Foreign aid suspension Hard choices for the decision makers
Raghab D. Pant
The suspension of foreign aid will hit Nepal’s economic growth and the poverty level, especially of the rural sector.
I will limit myself to the implementation of the budget for the fiscal year 2004/05. The question of suspension of foreign aid and its impact on the overall performances of the Nepali economy have dominated the news. The development programmes are said to depend on the funds from both bilateral and multilateral donors which together were supposed to finance the total capital expenditure of Rs. 31.6 billion proposed in the budget. The government revenue is not sufficient to cover the regular expenditure, defined to include debt service, and the budget has proposed borrowing Rs. 9.1 billion from the market to meet its recurrent expenditure. Unfortunately, the current situation is not as clear as it is claimed to be.
According to press reports, some of the bilateral donors, for example, Denmark, have decided to suspend economic aid while others like the UK and India have stopped only the military aid after the political change of February 1. The World Bank’s board of directors is reported to have summoned its Nepal country director to brief it on Nepal’s situation. It is said that the Bank has even warned the government that it could suspend its budgetary support of about Rs. 5 billion if no visible progress is seen in the areas that the government has promised to reform. The suspension of foreign aid will lead to a decline in development expenditure with negative impact on Nepal’s economic growth rate and the poverty level, especially of the rural sector.
If the government can increase the development expenditure financed from domestic sources either by mobilising additional resources or by reducing regular expenditure, it can neutralise the negative economic impact even if aid is suspended. The main question is: Is this a viable alternative? My answer is definitely no. The other extreme is to borrow money from the market at the prevailing interest rate, which is now low. This option, however, will disturb the fiscal balance, leading to the possible devaluation of the Nepali rupee with commensurate adverse impact on the price level.
The government revenue in recent years has gone up at a satisfactory rate, despite the dismal performance of the economy on the development front. This was made possible by an increase in domestic consumption, at a rate higher than the rise in national income, financed by an increase from remittances, which was expected last year to total Rs.100 billion or 25 per cent of GDP. The rise in remittances, in particular, has, in the absence of the rise in domestic production, led to an increase in import of goods from India and other countries. This has widened Nepal’s trade deficit, but it has also boosted the revenue from customs duties.
Unfortunately, the same trend may not hold true this year. The Nepal Rastra Bank (NRB) data shows that income from remittances in the first four months of the current year declined by 17 per cent relative to last year. As a result, deficit in trade balance in the first five months of the year has also declined because of the slow growth in domestic consumption. These processes, if we study the performances of the economy in an integrated form, will affect the government revenue, specially from customs duties, adversely. Also, it is generally agreed that this year’s budget has over-estimated the revenue for noneconomic reasons. Perhaps the government has to borrow more than the original estimate of Rs. 9 billion from the market to meet its recurrent expenditure. Therefore, the possibility of financing the extra development expenditure from domestic sources except borrowing can remain only a dream.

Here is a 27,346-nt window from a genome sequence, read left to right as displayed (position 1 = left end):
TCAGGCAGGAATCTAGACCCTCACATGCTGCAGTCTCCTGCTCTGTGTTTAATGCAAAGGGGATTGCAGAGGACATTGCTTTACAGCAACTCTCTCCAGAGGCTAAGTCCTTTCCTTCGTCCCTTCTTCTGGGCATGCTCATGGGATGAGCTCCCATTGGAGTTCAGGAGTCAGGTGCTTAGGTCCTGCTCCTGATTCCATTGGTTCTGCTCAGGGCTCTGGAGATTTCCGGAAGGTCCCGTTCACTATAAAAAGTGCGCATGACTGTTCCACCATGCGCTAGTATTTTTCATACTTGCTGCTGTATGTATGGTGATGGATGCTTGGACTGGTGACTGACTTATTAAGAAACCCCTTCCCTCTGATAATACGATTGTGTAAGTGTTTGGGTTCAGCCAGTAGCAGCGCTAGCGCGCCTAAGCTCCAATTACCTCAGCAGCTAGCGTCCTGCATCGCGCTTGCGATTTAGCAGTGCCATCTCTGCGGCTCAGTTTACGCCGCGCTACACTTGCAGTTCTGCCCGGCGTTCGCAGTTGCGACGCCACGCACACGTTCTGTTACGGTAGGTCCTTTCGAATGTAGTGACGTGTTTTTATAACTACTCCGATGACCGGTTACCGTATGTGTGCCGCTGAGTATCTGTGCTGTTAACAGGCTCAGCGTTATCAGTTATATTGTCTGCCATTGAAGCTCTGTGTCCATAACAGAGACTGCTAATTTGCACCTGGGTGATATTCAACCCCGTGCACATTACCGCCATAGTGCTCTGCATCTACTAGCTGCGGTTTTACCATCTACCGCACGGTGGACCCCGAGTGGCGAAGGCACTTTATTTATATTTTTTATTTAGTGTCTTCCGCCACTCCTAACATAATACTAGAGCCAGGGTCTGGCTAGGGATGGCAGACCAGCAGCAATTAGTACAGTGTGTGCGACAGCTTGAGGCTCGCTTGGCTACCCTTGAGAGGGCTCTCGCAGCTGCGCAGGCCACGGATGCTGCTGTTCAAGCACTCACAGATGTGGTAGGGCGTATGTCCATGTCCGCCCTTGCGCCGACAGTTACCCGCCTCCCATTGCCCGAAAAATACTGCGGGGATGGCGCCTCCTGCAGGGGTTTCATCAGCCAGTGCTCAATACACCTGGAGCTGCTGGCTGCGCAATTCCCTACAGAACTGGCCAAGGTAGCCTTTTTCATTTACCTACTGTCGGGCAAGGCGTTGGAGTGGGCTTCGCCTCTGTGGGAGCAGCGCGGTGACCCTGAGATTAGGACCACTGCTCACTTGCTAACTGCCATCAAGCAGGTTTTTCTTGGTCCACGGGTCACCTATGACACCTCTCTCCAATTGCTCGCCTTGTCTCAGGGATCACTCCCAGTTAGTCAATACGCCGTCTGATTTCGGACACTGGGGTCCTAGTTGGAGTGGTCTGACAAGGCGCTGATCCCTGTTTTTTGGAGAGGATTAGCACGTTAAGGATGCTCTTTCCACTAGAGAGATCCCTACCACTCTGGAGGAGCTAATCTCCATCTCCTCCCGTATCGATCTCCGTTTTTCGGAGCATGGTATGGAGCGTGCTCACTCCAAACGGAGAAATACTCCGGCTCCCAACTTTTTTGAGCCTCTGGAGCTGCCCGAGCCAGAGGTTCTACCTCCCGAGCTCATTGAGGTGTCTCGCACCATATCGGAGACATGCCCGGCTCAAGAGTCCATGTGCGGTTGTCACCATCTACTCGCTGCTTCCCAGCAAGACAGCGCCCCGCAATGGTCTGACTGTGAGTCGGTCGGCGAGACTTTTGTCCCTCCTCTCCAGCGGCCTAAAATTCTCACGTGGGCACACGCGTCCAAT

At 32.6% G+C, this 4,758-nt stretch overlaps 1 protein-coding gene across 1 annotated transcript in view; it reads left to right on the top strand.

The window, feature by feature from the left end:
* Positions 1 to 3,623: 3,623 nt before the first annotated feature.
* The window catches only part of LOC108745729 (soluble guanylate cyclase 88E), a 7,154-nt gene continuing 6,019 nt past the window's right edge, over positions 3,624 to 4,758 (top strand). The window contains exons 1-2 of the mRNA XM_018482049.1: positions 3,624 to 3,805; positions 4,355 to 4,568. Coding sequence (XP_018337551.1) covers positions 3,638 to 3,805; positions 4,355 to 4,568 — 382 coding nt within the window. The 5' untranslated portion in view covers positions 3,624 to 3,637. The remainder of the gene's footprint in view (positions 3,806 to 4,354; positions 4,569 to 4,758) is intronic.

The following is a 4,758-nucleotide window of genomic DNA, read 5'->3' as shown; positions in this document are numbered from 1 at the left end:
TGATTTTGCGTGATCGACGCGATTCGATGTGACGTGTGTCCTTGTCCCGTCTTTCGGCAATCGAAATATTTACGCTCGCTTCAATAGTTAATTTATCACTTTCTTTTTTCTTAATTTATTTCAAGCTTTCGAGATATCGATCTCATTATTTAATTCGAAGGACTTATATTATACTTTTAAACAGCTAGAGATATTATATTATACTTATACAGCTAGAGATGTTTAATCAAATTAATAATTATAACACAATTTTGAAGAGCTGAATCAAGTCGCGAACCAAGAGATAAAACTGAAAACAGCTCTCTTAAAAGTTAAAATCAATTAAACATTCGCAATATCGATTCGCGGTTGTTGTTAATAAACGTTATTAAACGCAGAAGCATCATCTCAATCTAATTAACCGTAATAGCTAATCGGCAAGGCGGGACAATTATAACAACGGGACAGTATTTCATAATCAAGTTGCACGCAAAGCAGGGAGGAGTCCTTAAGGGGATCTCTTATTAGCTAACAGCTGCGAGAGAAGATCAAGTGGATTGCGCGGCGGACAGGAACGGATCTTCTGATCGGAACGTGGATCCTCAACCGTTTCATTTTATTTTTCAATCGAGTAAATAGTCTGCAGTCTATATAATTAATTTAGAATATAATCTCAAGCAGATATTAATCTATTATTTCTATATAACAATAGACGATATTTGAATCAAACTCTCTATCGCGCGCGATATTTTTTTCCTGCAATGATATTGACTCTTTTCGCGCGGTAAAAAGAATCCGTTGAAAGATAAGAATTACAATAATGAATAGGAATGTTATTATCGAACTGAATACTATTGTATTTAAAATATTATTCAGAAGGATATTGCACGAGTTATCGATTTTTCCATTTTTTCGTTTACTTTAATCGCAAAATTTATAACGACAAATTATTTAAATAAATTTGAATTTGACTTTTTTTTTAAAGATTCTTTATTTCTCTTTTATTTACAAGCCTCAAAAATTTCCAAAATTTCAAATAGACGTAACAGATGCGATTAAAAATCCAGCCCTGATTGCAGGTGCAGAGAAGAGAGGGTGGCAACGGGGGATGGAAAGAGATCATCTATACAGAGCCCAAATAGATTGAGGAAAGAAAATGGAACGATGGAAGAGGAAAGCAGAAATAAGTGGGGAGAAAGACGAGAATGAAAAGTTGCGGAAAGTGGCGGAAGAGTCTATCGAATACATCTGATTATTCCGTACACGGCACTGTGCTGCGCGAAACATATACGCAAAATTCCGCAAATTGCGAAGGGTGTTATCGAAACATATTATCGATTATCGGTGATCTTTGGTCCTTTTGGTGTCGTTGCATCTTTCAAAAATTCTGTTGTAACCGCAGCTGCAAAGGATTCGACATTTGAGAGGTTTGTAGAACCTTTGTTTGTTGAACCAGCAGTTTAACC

The extra borrowing from the market or from the NRB to finance development expenditure will, as stated, destroy the fiscal balance. This will first affect the balance of payments (BoP) with India. Notwithstanding the high level of convertible foreign exchange reserves — enough to finance merchandise import for almost a year — NRB’s Indian currency reserve is not sufficient even to finance import from India for fifteen days; and it is declining fast. It has declined by almost 75 per cent in the first five months of this year, according to NRB data. The authorities, however, are committed to maintaining free and full convertibility of the Nepali currency into Indian currency and vice versa at the prevailing exchange rate. They have also pledged to IMF to maintain “international reserve to cover about six months of import of goods and services”
The extra borrowing from the banking system to meet development expenditure will cause money supply to exceed money demand. This will increase the domestic inflationary pressure. It will also create a rise in imports with negative impact on the BoP position, which, in the year’s first five months, shows a deficit for the first time in almost a decade. The foreign exchange position of the banking sector in recent months has declined due largely to a decline in the Indian currency reserve. The prospects are not encouraging also because of the decline in income from remittances, decline in garment export and, according to a few reports, capital outflow. The impact of extra borrowing from the banking system on BoP and, subsequently, on the exchange rate, needs to be considered carefully.
Nepal’s economy is in a difficult stage with output declining, price increasing and BoP deteriorating. The suspension of foreign aid will worsen the problem, and the choices available to the government are not easy to follow.
Dr Pant is former acting vice chairman, NPC